Despite long and public opposition to Donald Trump’s candidacy for president, it would be easy for me to come around and support him. Hillary Clinton proves so horrible, and the stakes of this election prove so high, that I would come around in an instant if Trump displayed the slightest degree of grace, competence, and leadership. The clock resets on that expectation every day. Each morning provides a fresh opportunity for Trump to do the right thing, to strike the right tone, and to become the candidate our nation needs rather than the one it apparently deserves.
Alas, at every given opportunity, Trump commits another unforced error. Even when the right thing seems so obvious and would be so easy, he does the exact opposite in the most flamboyant manner possible. From awkward comments about getting a Purple Heart the easy way to his ongoing feud with a Gold Star family, Trump acts as though he lost a dare and must now sabotage his own candidacy in the most catastrophic manner possible.
That’s bad enough onto itself. But the effect spills over from his candidacy to others down the ticket. Trump’s idiotic behavior is tearing the Republican Party apart. From the New York Times:
Donald Trump’s unabashed and continuing hostility toward the parents of a slain Muslim American soldier and his attacks on GOP leaders who have rebuked him for it threaten to shatter his uneasy alliance with the Republican Party at the outset of the general election campaign.
Ignoring the pleas of his advisers and entreaties from party leaders in Washington, Trump only dug in further Tuesday. He told a Virginia television station that he had no regrets about his clash with Khizr and Ghazala Khan, the parents of an Army captain killed in Iraq.
And in an interview with the Washington Post, Trump declined to endorse for re-election several Republicans who had criticized him.
This confirms what many of us have been saying about Trump for months. The strategy embraced by many, to support Trump despite his flaws in an effort to influence him toward the good, was never going to work. He’s like a political Terminator. He can’t be bargained with. He can’t be reasoned with. He doesn’t feel pity, or remorse, or fear. And he absolutely will not stop, ever, until his candidacy and the Republican Party are dead.
As the ship sinks, it’s rapidly becoming every man for himself aboard the S.S. GOP. Yet, Captain Reince Priebus refuses to save what’s possible by signaling the need to abandon Trump.
… the chairman of the Republican National Committee, has acknowledged the dispute with the Khans has harmed Trump, but he has pleaded with party leaders and donors to give Trump time to adjust to the general election, according to people briefed on Priebus’ conversations.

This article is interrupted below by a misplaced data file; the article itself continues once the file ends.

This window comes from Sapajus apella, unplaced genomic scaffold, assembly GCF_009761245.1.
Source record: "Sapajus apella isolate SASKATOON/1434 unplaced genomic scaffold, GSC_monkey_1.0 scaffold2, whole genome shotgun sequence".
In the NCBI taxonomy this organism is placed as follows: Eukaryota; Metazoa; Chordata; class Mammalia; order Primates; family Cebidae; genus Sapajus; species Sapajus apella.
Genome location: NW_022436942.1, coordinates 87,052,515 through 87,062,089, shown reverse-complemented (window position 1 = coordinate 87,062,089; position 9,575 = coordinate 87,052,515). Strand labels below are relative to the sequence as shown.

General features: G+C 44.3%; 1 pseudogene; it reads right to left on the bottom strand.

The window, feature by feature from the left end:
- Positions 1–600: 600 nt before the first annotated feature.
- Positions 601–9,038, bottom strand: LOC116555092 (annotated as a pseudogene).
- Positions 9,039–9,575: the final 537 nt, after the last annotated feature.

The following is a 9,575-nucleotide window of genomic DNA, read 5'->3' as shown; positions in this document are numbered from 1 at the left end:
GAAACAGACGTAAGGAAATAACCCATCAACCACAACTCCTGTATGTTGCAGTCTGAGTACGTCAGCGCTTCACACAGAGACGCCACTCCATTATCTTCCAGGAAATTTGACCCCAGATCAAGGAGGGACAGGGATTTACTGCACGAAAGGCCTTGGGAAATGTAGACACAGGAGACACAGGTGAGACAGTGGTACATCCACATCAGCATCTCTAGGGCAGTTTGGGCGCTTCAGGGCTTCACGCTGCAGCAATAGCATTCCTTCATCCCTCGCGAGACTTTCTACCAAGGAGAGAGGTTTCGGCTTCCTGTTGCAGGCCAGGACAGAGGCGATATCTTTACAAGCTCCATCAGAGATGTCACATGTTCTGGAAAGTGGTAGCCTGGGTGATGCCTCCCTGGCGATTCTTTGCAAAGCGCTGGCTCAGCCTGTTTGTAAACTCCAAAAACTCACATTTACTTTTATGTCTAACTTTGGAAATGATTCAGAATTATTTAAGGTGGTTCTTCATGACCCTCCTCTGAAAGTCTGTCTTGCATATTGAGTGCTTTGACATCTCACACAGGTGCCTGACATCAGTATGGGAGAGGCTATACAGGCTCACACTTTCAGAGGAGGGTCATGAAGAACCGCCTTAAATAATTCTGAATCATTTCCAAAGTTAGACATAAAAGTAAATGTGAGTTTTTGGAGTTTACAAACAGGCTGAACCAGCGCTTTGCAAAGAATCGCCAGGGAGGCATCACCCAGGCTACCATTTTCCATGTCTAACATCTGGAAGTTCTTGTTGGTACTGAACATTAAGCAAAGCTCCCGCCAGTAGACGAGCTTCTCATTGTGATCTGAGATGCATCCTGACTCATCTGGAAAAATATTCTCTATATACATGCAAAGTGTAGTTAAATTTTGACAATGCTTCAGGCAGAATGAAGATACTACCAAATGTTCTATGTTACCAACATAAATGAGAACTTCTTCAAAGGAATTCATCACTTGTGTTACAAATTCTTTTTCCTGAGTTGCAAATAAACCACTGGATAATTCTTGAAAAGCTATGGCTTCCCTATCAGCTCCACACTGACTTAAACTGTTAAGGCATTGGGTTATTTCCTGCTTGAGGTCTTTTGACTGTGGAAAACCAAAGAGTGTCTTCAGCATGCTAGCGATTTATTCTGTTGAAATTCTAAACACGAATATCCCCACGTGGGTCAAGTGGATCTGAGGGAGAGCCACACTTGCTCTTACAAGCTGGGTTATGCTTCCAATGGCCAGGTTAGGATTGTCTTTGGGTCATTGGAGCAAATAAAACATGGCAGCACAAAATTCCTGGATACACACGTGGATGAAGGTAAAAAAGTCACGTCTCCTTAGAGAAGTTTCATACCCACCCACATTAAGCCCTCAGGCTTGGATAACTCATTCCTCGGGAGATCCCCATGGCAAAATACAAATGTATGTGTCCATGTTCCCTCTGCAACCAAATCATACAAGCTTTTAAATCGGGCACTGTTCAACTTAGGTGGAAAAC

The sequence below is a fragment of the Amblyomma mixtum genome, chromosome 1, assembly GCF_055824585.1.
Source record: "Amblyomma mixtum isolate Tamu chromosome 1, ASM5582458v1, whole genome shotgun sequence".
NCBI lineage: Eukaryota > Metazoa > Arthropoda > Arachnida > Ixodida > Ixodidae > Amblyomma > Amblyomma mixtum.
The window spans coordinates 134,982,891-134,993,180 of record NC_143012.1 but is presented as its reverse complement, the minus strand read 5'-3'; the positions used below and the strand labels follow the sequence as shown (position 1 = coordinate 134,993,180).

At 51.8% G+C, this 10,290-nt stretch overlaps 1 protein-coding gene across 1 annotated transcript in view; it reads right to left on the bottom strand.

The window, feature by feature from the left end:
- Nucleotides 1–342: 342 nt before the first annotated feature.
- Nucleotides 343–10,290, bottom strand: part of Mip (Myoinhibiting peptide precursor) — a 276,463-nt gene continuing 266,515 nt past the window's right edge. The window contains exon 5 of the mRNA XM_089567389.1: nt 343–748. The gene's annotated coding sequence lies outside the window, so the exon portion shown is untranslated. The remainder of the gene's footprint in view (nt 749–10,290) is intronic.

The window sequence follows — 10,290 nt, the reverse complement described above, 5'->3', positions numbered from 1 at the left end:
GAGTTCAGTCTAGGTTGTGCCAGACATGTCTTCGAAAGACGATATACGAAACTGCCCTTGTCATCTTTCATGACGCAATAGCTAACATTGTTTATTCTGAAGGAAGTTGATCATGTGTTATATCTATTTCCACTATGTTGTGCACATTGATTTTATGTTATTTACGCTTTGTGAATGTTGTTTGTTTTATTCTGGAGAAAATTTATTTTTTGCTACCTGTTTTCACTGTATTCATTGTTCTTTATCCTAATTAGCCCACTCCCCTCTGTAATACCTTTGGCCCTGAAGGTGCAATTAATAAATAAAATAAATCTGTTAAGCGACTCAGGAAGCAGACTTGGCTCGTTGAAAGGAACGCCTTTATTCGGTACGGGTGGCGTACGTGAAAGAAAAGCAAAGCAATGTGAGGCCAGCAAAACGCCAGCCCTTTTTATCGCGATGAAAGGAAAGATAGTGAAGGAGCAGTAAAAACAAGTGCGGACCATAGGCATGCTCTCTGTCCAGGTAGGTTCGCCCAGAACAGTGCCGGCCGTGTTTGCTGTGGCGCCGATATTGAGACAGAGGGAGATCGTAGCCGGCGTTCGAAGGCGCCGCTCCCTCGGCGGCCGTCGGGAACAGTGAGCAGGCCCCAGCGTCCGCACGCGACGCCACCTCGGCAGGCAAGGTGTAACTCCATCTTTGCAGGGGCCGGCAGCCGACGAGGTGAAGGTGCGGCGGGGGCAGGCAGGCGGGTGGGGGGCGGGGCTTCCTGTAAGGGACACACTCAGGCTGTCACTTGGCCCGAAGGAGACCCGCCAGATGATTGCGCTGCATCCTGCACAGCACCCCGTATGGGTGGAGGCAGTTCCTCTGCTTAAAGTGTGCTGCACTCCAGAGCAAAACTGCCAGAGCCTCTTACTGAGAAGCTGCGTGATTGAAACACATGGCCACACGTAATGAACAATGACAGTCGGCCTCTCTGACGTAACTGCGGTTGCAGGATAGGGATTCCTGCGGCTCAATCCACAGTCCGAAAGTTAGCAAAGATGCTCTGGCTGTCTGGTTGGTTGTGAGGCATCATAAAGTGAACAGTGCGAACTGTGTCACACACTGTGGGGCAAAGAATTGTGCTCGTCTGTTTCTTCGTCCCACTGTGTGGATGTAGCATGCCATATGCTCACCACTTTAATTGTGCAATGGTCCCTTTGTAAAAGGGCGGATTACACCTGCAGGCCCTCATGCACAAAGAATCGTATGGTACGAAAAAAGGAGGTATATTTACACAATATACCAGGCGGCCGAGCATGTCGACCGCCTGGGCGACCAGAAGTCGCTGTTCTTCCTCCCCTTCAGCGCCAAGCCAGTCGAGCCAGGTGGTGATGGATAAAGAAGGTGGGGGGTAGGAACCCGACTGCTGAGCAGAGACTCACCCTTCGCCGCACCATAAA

But Trump isn’t even trying. He sees no need to adjust. Trump lacks the essential quality required for such adjustment, namely grace. It’s a completely foreign concept to him, as made clear during the primary campaign when he talked about his relationship with God. Recall what he said during an event in Iowa sponsored by social conservatives.:
Moderator Frank Luntz asked Trump whether he has ever asked God for forgiveness for his actions.
“I am not sure I have. I just go on and try to do a better job from there. I don’t think so,” he said. “I think if I do something wrong, I think, I just try and make it right. I don’t bring God into that picture. I don’t.”
Trump personifies self-righteousness. It oozes from him. It defines his being. He doesn’t bring God into his mistakes because, in his mind, he doesn’t need Him. What is God going to do that Trump can’t?
Since that Iowa statement, we’ve been told by certain evangelical leaders that Trump has accepted Christ as his personal savior and has begun life as “a baby Christian.” While that may be true, Trump’s ongoing pattern of behavior suggests otherwise. A Christian conversion experience changes someone within. It crushes their ego under the weight of conviction, then lifts up the new believer though grace. That experience has an immediate and profound effect upon personal behavior. You don’t experience the grace of God and then go on acting the same as before.
Trump’s conduct, particularly surrounding the Khan dispute, indicates no sense of grace whatsoever. His default response to any critic, even a Gold Star family, is to vindictively lash out. That’s the conduct of sinners and children, not a graceful man of God.
The shipwreck analogy proves apt. Any notion of defeating Hillary becomes increasingly like holding out for port on the Titanic. It’s not going to happen. We’re not getting to our destination. There aren’t enough lifeboats, and half the souls aboard are going to die. That’s where were at, and Republicans are coming to realize it far too late.